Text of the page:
— Aunt Mary • Mrs. Perring

... thee into their care, my son. Be prudent, do not risk your life heedlessly, but remember that it is no longer only your own. Exercise the gentleness of a father towards the rebels; they did not rise in mere self-will, but to gain their freedom, the most precious possession of mankind. Remember, too, that to shew mercy is better than to shed blood; the sword killeth, but the favor of the ruler bringeth joy and happiness. Conclude the war as speedily as possible, for war is a perversion of nature; in peace ...
— Uarda • Georg Ebers

... by nature, worse by art, discipline, [1633]custom, education, and a perverse will of their own, they follow on, wheresoever their unbridled affections will transport them, and do more out of custom, self-will, than out of reason. Contumax voluntas, as Melancthon calls it, malum facit: this stubborn will of ours perverts judgment, which sees and knows what should and ought to be done, and yet will not do it. Mancipia gulae, slaves to their several ...
— The Anatomy of Melancholy • Democritus Junior

... of later scholarship on the matters of origins and interpretations. Its bibliographies and extended commentaries make it invaluable. The story of Phaethon is usually thought of as a warning against presumption, conceit, whim, self-will. It was probably invented in the first place to account for the extremely hot ...
— Children's Literature - A Textbook of Sources for Teachers and Teacher-Training Classes • Charles Madison Curry

... tempted to commit it,—conscience will speak out, and for the first time at least it will be listened to. But if this warning be neglected, and the sin be committed, the conscience will be proportionally weakened, and the self-will of the individual will acquire additional strength. When the temptation again presents itself, it is with redoubled power, and it meets with less resistance. It will invariably be found in such cases, that the person felt much more ...
— A Practical Enquiry into the Philosophy of Education • James Gall

... storm Lower'd at safe distance. When the clouds frown'd darker, Fear'd for yourself and left them to their fate. Oh, I have mark'd thee long, and through the veil Seen thy foul projects. Yes, ambitious man, 100 Self-will'd dictator o'er the realm of France, The vengeance thou hast plann'd for patriots Falls on thy head. Look how thy brother's deeds Dishonour thine! He the firm patriot, Thou the ...
— The Complete Poetical Works of Samuel Taylor Coleridge - Vol I and II • Samuel Taylor Coleridge

... British monarchy. The forms have changed, the living substance is the same. Americans know at least as well as Englishmen what the most intelligent of French Republicans apparently have still to learn, that liberty is impossible without loyalty to something higher than self-interest and self-will. ...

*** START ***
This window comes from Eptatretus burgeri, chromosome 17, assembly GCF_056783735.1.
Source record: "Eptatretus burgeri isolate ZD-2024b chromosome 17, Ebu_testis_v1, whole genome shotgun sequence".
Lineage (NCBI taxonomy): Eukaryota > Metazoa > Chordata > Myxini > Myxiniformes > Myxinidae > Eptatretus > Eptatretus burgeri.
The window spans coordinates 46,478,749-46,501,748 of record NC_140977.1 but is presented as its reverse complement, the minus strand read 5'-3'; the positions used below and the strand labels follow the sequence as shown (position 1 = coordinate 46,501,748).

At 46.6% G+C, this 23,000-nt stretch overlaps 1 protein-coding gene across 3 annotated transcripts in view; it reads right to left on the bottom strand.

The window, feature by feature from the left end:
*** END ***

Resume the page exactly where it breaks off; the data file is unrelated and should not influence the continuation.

— France and the Republic - A Record of Things Seen and Learned in the French Provinces - During the 'Centennial' Year 1889 • William Henry Hurlbert

... an anticlimax. Even Nero, nerveless in his latter days, when self-will and debauchery had pouched his eyes and stomach, had possessed the Roman gift of standing like a god. Vespasian and Titus, each in turn, was Mars personified. Aurelius had typified a gentler phase of Rome, a subtler dignity, but even he, whose ...
— Caesar Dies • Talbot Mundy

... have attended to her. It was a fit of self-will in managing myself,' said Guy, murmuring low, as if trying to find the real indictment; 'yet I thought it a positive duty; ...
— The Heir of Redclyffe • Charlotte M. Yonge

... thought is insisted on from the first, obedience will come easily to the child; but woe be to both mother and child if egotism, self-will and selfishness secure a fast ...
— Parent and Child Vol. III., Child Study and Training • Mosiah Hall

... Dion, who never indulged himself in any youthful pleasure or diversion. And so his very virtues were the matter of their calumnies, and were represented under one or other plausible name as vices; they called his gravity pride, his plain-dealing self-will, the good advice he gave was all construed into reprimand, and he was censured for neglecting and scorning those in whose misdemeanors he declined to participate. And to say the truth, there was in his natural character something stately, austere, reserved, and ...
— Plutarch's Lives • A.H. Clough

... almost destroyed for ever by the interference of Ferdinand Lopez. But Mrs. Lopez never for a moment forgot that she had done the mischief,—and that the black enduring cloud had been created solely by her own perversity and self-will. Though she would still defend her late husband if any attack were made upon his memory, not the less did she feel that hers had been the fault, though the punishment had come ...